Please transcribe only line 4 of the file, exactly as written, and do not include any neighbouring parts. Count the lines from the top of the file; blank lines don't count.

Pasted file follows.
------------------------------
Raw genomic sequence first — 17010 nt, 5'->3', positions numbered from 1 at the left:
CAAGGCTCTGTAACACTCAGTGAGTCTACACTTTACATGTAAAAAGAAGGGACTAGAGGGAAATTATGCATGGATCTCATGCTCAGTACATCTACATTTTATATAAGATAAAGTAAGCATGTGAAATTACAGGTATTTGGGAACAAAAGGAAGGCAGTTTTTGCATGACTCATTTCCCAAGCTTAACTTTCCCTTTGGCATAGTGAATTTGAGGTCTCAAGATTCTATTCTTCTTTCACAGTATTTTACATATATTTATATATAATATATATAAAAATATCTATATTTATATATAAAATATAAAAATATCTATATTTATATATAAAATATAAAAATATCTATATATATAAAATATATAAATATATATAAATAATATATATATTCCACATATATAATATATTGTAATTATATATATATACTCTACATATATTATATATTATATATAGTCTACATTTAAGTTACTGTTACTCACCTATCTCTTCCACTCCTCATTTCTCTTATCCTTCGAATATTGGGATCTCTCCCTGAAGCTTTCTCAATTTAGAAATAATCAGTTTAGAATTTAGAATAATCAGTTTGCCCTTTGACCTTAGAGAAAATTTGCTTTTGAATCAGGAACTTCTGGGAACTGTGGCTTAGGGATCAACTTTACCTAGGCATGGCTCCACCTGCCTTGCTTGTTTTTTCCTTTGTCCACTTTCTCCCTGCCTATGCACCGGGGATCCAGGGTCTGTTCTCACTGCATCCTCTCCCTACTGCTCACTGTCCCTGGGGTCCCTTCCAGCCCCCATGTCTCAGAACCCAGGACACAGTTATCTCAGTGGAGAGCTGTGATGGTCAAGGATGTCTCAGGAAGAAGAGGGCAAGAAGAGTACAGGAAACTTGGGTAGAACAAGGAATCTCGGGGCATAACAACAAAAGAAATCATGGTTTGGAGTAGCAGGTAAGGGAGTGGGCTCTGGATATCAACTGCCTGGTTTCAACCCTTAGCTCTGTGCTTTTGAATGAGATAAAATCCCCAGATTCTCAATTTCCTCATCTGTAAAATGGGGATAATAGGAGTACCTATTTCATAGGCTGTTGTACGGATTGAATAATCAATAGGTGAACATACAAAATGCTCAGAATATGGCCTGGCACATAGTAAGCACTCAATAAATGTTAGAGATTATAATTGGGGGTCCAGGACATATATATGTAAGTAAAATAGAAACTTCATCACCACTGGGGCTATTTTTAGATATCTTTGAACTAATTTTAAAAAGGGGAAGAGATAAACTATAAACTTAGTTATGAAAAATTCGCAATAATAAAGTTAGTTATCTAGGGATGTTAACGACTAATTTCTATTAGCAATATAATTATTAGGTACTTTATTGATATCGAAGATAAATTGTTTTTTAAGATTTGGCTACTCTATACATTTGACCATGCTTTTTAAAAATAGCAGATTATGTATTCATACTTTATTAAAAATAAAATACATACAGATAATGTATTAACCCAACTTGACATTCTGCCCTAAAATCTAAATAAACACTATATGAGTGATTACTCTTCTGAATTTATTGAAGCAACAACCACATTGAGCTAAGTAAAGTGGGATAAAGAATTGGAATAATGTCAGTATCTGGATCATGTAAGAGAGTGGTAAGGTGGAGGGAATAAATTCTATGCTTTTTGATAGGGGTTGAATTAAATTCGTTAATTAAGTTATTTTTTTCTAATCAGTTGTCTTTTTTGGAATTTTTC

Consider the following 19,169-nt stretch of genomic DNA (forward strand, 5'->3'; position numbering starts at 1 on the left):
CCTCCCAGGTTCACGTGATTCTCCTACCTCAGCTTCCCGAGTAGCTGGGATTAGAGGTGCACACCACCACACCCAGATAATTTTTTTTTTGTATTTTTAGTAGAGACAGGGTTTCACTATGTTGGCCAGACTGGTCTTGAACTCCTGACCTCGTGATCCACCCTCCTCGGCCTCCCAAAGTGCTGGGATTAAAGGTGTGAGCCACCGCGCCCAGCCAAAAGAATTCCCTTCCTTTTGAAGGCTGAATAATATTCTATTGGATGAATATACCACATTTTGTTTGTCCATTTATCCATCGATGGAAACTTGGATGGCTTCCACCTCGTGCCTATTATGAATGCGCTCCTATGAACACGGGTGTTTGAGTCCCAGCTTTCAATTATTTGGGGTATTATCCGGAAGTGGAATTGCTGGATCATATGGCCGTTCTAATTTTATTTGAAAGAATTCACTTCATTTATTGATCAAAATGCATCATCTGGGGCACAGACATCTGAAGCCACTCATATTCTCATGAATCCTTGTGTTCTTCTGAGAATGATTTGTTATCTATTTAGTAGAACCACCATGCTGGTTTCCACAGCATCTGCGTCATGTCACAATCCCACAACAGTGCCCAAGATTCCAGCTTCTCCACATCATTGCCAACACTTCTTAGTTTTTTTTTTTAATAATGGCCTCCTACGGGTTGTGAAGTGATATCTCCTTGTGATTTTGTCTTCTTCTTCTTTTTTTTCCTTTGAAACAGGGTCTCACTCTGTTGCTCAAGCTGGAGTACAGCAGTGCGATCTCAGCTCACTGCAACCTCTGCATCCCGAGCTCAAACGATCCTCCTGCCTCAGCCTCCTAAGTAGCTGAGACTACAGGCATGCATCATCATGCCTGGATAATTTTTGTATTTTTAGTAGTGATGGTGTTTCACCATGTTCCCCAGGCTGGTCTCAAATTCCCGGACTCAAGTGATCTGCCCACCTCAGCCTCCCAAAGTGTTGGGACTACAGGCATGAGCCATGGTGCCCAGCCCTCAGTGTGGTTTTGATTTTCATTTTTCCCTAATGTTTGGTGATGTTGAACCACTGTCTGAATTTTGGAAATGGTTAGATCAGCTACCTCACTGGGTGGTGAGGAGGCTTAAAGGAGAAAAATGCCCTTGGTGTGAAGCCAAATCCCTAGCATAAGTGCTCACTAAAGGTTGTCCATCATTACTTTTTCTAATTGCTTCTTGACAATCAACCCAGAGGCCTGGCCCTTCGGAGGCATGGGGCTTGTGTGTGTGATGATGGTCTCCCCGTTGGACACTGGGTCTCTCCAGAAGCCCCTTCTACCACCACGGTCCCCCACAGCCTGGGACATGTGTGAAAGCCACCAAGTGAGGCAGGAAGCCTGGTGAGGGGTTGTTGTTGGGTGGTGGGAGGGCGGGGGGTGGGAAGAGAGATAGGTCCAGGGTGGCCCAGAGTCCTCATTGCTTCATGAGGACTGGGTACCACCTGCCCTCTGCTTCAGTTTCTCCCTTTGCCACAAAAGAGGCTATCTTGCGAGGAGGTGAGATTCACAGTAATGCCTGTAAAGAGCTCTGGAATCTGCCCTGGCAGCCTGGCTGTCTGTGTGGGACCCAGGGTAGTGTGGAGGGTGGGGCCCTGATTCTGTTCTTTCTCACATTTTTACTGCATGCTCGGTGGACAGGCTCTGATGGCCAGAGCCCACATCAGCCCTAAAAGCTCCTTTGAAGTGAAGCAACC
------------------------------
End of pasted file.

CCTCCCAGGTTCACGTGATTCTCCTACCTCAGCTTCCCGAGTAGCTGGGATTAGAGGTGCACACCACCACACCCAGATAATTTTTTTTTTGTATTTTTAGTAGAGACAGGGTTTCACTATGTTGGCCAGACTGGTCTTGAACTCCTGACCTCGTGATCCACCCTCCTCGGCCTCCCAAAGTGCTGGGATTAAAGGTGTGAGCCACCGCGCCCAGCCAAAAGAATTCCCTTCCTTTTGAAGGCTGAATAATATTCTATTGGATGAATATACCACATTTTGTTTGTCCATTTATCCATCGATGGAAACTTGGATGGCTTCCACCTCGTGCCTATTATGAATGCGCTCCTATGAACACGGGTGTTTGAGTCCCAGCTTTCAATTATTTGGGGTATTATCCGGAAGTGGAATTGCTGGATCATATGGCCGTTCTAATTTTATTTGAAAGAATTCACTTCATTTATTGATCAAAATGCATCATCTGGGGCACAGACATCTGAAGCCACTCATATTCTCATGAATCCTTGTGTTCTTCTGAGAATGATTTGTTATCTATTTAGTAGAACCACCATGCTGGTTTCCACAGCATCTGCGTCATGTCACAATCCCACAACAGTGCCCAAGATTCCAGCTTCTCCACATCATTGCCAACACTTCTTAGTTTTTTTTTTTAATAATGGCCTCCTACGGGTTGTGAAGTGATATCTCCTTGTGATTTTGTCTTCTTCTTCTTTTTTTTCCTTTGAAACAGGGTCTCACTCTGTTGCTCAAGCTGGAGTACAGCAGTGCGATCTCAGCTCACTGCAACCTCTGCATCCCGAGCTCAAACGATCCTCCTGCCTCAGCCTCCTAAGTAGCTGAGACTACAGGCATGCATCATCATGCCTGGATAATTTTTGTATTTTTAGTAGTGATGGTGTTTCACCATGTTCCCCAGGCTGGTCTCAAATTCCCGGACTCAAGTGATCTGCCCACCTCAGCCTCCCAAAGTGTTGGGACTACAGGCATGAGCCATGGTGCCCAGCCCTCAGTGTGGTTTTGATTTTCATTTTTCCCTAATGTTTGGTGATGTTGAACCACTGTCTGAATTTTGGAAATGGTTAGATCAGCTACCTCACTGGGTGGTGAGGAGGCTTAAAGGAGAAAAATGCCCTTGGTGTGAAGCCAAATCCCTAGCATAAGTGCTCACTAAAGGTTGTCCATCATTACTTTTTCTAATTGCTTCTTGACAATCAACCCAGAGGCCTGGCCCTTCGGAGGCATGGGGCTTGTGTGTGTGATGATGGTCTCCCCGTTGGACACTGGGTCTCTCCAGAAGCCCCTTCTACCACCACGGTCCCCCACAGCCTGGGACATGTGTGAAAGCCACCAAGTGAGGCAGGAAGCCTGGTGAGGGGTTGTTGTTGGGTGGTGGGAGGGCGGGGGGTGGGAAGAGAGATAGGTCCAGGGTGGCCCAGAGTCCTCATTGCTTCATGAGGACTGGGTACCACCTGCCCTCTGCTTCAGTTTCTCCCTTTGCCACAAAAGAGGCTATCTTGCGAGGAGGTGAGATTCACAGTAATGCCTGTAAAGAGCTCTGGAATCTGCCCTGGCAGCCTGGCTGTCTGTGTGGGACCCAGGGTAGTGTGGAGGGTGGGGCCCTGATTCTGTTCTTTCTCACATTTTTACTGCATGCTCGGTGGACAGGCTCTGATGGCCAGAGCCCACATCAGCCCTAAAAGCTCCTTTGAAGTGAAGCAACC